Rig this above your swivel and weight, and then fill it with your favorite chum. Now you will not only be chumming the area you fish in but also bringing fish directly to your bait.
      Any kind of chum will work, but a mixture I have had some success with was menhaden oil (available through many mail order offshore supply catalogs) mixed with soured milo. The oil creates a huge chum slick and when it mixes with the milo, the smell is almost unbearable, which means catfish love it. The best part is that a little bit goes a long way.
     Something else to consider is using jack mackerel as bait.
     This oily fish is available in larger supermarkets in a can for less than $1, and I can attest it will bring in fish. While fishing in the Gulf of Mexico and tagging sharks for the Mote Marine Laboratory, my partners and I were able to chum in and catch nearly 40 sharks while using less than two cans of the stuff. It is oily and stinks to high heaven, so catfish should love it.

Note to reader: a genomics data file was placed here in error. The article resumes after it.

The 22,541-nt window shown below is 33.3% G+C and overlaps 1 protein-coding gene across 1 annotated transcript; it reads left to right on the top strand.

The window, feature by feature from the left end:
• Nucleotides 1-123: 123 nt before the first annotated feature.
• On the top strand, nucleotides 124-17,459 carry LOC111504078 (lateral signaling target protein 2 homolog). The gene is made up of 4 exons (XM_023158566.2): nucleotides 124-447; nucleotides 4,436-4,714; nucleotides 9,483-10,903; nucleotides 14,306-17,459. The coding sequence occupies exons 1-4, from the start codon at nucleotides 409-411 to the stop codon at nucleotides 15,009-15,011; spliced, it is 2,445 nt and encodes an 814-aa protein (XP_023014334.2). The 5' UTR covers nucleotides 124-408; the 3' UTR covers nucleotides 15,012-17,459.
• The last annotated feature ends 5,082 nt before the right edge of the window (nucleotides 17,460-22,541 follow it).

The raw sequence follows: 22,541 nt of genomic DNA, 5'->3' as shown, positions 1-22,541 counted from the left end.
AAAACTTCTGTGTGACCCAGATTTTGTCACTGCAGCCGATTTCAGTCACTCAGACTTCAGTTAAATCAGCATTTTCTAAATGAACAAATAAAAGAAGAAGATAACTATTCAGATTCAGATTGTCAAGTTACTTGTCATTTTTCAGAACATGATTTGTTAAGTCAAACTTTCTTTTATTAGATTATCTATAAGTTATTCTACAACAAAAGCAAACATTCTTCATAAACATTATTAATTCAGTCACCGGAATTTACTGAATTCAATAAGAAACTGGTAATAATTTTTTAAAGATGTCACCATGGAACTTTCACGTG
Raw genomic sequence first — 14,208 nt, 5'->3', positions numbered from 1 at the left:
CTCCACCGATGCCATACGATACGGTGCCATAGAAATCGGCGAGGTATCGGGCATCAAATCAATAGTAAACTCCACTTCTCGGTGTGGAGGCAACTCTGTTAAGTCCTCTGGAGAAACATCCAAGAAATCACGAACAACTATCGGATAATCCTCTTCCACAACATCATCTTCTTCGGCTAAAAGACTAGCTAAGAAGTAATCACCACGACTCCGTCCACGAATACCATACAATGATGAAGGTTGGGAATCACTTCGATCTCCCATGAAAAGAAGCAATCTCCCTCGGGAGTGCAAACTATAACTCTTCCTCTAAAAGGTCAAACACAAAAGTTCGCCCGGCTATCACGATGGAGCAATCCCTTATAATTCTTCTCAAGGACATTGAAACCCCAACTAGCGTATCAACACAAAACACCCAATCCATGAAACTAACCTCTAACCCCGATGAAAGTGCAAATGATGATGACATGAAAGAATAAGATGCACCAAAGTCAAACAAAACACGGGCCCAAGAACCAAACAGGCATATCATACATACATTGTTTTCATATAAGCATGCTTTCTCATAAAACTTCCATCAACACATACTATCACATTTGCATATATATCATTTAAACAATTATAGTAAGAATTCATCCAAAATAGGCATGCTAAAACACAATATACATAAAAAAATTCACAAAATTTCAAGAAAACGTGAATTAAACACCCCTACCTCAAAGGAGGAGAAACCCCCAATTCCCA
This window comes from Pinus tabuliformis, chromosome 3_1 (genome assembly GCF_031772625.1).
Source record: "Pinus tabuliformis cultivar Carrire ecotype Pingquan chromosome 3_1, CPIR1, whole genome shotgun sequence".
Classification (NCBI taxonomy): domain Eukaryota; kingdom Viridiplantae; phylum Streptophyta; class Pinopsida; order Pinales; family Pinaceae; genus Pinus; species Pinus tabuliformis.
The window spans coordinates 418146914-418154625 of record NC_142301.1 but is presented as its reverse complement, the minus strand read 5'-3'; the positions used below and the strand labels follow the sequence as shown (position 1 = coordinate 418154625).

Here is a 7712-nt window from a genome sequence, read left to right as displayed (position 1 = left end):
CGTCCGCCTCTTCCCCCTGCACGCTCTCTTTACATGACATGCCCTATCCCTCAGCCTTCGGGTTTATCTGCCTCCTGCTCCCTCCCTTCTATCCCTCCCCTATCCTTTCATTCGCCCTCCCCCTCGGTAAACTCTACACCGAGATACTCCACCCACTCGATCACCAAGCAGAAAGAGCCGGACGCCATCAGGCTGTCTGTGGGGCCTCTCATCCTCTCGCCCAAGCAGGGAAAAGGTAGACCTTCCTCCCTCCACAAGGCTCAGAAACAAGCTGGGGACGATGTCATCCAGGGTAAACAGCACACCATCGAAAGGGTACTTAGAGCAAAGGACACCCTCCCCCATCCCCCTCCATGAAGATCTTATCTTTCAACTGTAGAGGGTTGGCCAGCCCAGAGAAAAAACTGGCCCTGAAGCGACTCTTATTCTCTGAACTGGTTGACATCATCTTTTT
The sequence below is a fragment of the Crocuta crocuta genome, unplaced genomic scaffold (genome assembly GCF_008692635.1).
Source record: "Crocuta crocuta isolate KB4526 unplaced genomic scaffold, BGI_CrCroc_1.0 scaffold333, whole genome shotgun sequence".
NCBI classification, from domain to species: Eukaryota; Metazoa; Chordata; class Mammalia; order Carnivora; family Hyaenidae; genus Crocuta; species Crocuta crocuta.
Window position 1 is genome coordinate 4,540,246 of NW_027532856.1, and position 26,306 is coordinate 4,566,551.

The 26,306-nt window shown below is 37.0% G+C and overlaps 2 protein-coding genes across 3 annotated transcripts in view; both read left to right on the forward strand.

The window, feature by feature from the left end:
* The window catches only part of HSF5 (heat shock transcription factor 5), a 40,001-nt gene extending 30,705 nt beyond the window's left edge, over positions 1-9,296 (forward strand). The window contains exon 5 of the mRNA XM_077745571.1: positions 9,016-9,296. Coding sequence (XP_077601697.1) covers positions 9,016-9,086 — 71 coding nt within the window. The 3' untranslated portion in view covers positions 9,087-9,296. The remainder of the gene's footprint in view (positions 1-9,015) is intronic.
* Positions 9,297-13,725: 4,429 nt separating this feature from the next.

For anglers interested in using film canisters to chum their bait, something else to consider is the use of a popping cork. Even if your bait is on the bottom, you can rig a popping cork above it and attach a baited film canister below. This will allow you to do some extra chumming and use the cork to “pop” the chum out whenever you want to release more.
     Another great tip for land bound anglers is to use braided line. In talking with several anglers who pursue brackish blues from the bank, I have learned that loosing striking fish can be a problem.
      I am not sure as to the reason but a definitely solution is using a braided line because they have no stretch. When making long casts with monofilament from the bank you have the potential for lots of line stretch when can make a poor hookset.
     Sixty yards of line might have five or six feet of stretch and that is plenty for a big blue to undo. When using a braid like Fireline, Gorilla Braid or Spiderwire you can forego these problems and greatly enhance your chances of putting some catfish in the frying pan.
     (To contact Chester Moore, e-mail him at You can hear him on the radio Fridays from 6-7 p.m. on “Moore Outdoors” on Newstalk AM 560 KLVI or online at and watch him Saturdays on on “God’s Outdoors with Chester Moore”.)